The second phase of watching Lost was an expansion of this network to include the increasing number of friends who also loved the show. But this increase in fanbase meant I could no longer save up each season until it was released as one cohesive boxset. If I didn’t watch week to week, I ran the risk of learning answers prematurely from over-eager friends, losing the opportunity to engage in real time. I would be learning about the mid-series “flash forward” concept while everyone else was preparing for the finale. So I became a real-time viewer. This prepared me for the decade to come, the twenty-tens, in which my group of fellow fans of other series would grow to the millions and span the globe, and the luxury of waiting weeks or months to watch a show became virtually impossible.
The Family Movie Nights of my childhood were revived – reincarnated in new form – by the arrival of Game of Thronesin 2011. The “family” expanded to encompass viewers across the globe, swapped movies for a series, and moved from Fridays to Mondays (for those of us in the UK). This was no longer an end-of-the-week inauguration of the weekend but a start-of-the-week instigator of speculation: Who would die in the next episode? What did this week’s story mean for the overall mythology? Why were the attractive siblings sleeping together when they could clearly get other, unrelated, lovers?
This was also the period in which I discovered the online forums where millions of other viewers connected and communed in these virtual living rooms, the digital connection collapsing geographical distance. These forums were active all week long, as fans updated each other on the discovery of Easter eggs in the latest episode and theories about where the story was heading. Eventually, Game of Thrones became such a cultural touchstone that it transcended demographic barriers beyond geography. When I watched a new episode, I knew it was also being watched (or had recently been watched) by my boss and colleagues at the bookstore where I worked, my siblings, my friends, several million people who would be leaving their opinions on forums and in reviews, the guy who ran the newsagent on my street, my doctor, my neighbours, and the Prime Minister of my country. Probably the prime ministers and presidents of many other countries too.
As Game of Thrones moved into the second half of its eight-season lifespan, another shift occurred in the way we watched serialised programs. Netflix had come into its own and brought to prominence the practice of binge-watching. The streaming behemoth began dropping its shows in blocks of entire series, frequently uploading a dozen or more episodes all at once, so that the window of relevancy became not the months of a season released in weekly instalments but the long weekend it took to gorge oneself on the buffet of a show. There was, for instance, about a fortnight of serious discussion of Stranger Things, which likely would have lasted a solid three months had it been serialised instead.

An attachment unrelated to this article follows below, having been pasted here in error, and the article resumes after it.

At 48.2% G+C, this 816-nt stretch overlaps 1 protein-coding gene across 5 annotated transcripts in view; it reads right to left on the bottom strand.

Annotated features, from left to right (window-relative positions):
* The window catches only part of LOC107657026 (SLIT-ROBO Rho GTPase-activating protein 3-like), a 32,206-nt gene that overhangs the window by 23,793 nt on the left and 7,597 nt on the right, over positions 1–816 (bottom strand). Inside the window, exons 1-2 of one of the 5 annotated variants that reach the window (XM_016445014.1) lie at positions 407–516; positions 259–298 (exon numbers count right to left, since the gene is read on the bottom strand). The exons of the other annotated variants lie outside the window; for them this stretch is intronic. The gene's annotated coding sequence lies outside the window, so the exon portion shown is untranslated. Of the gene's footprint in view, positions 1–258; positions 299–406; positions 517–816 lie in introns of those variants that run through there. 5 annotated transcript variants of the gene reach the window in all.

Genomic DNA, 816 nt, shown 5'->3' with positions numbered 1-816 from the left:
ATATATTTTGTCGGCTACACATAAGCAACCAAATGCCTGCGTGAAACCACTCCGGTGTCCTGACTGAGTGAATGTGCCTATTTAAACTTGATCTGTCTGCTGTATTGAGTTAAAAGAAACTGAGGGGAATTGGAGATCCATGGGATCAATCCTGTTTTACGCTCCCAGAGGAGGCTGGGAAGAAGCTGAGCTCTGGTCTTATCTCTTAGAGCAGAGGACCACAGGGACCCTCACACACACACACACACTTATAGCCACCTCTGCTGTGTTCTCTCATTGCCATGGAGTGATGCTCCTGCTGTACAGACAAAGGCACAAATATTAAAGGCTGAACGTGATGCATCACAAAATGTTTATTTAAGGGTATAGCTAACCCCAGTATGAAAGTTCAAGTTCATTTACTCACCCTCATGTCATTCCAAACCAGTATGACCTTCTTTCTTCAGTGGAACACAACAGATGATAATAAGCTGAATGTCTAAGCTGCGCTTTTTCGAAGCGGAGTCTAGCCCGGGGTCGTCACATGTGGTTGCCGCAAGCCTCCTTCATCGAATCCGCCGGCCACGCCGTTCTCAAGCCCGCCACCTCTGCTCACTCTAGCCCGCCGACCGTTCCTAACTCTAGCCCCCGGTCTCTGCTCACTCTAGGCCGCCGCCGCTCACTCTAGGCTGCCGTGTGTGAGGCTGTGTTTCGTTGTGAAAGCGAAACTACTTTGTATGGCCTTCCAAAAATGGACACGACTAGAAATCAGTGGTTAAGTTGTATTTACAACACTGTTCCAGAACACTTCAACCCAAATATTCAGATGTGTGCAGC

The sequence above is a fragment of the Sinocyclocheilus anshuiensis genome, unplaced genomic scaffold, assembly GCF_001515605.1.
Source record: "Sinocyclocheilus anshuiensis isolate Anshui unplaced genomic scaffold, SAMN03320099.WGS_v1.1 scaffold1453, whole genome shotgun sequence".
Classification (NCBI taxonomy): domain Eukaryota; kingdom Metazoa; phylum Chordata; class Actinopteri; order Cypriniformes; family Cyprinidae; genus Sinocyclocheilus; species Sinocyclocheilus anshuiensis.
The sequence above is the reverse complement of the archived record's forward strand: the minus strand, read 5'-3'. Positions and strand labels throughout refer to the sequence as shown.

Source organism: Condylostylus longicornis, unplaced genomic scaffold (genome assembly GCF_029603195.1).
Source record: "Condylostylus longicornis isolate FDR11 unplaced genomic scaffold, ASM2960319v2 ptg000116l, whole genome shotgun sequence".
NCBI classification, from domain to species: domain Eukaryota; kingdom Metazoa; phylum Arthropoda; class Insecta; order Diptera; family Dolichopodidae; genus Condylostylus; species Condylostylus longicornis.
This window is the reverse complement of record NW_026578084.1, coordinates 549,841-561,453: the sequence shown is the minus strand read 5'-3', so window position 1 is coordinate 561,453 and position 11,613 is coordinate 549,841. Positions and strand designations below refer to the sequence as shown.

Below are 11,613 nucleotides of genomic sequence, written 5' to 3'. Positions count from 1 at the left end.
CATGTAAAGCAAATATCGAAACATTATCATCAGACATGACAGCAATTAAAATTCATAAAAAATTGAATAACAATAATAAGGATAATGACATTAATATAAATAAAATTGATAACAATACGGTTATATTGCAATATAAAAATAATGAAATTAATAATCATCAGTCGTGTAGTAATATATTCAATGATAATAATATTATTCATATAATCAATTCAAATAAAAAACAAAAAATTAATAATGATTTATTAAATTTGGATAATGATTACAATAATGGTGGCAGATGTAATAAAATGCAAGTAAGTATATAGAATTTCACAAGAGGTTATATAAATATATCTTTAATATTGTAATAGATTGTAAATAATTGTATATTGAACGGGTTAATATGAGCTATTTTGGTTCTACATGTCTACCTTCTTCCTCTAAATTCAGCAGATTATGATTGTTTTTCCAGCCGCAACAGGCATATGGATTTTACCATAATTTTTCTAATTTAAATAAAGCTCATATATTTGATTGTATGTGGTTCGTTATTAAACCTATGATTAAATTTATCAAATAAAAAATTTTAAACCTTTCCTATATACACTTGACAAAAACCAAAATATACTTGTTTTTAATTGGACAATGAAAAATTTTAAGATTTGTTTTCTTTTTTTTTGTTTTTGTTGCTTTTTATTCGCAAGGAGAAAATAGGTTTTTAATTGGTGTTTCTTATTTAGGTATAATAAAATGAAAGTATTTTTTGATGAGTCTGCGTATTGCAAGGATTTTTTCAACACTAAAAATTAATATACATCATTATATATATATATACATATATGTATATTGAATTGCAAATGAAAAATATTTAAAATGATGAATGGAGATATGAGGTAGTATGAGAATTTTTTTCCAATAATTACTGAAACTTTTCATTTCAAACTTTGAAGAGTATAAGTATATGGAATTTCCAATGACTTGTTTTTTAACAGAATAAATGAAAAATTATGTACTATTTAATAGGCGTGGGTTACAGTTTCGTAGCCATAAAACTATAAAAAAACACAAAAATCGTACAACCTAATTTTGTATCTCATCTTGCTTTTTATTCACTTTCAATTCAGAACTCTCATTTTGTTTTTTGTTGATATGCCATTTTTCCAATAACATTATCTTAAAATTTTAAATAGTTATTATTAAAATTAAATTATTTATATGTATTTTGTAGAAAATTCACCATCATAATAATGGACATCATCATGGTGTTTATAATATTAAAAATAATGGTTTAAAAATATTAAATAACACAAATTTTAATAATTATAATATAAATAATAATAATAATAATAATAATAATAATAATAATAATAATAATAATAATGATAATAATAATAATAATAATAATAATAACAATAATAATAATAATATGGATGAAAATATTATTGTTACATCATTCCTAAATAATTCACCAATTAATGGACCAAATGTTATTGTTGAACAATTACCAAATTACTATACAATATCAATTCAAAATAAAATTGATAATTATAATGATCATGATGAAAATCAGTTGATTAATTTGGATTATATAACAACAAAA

What left me feeling most robbed by the binge-watch format with Stranger Things was that it was a story designed for fan speculation – about what had happened to Will, what the scientists were up to in that lab, where Eleven had come from, and whether Winona Ryder would bring her performance down from the highest pitch just for a moment – and yet we had no time for wondering about these things between each episode. Viewers should have had the joyful opportunity to sit on each chapter of the story a while, to reflect on each unique, mystery-box season, to pick out the copious references to the movies of the eighties. Like the glutton who binge-eats everything on offer and wallows in regret afterwards, I wish I’d known enough and had enough will-power to pace myself in watching Stranger Things – although if I had, given that the rest of the world was racing through it, stepping back from binge-watching would have also meant leaving the cultural conversation.
As the once-majestic Game of Thrones limped through its final season, losing grace until collapsing in a heap that almost dragged its earlier, more brilliant seasons down with it, the binge-watching model became so normalised that no one seemed to notice or question it much. Three of the best shows I’ve enjoyed over the last three years of this distraught decade – Maniac, Dark, and The Queen’s Gambit – were made available as whole-season releases. Each of the shows was binge-watched and summarily digested, forgotten about in the cultural conversation no more than a month after each release.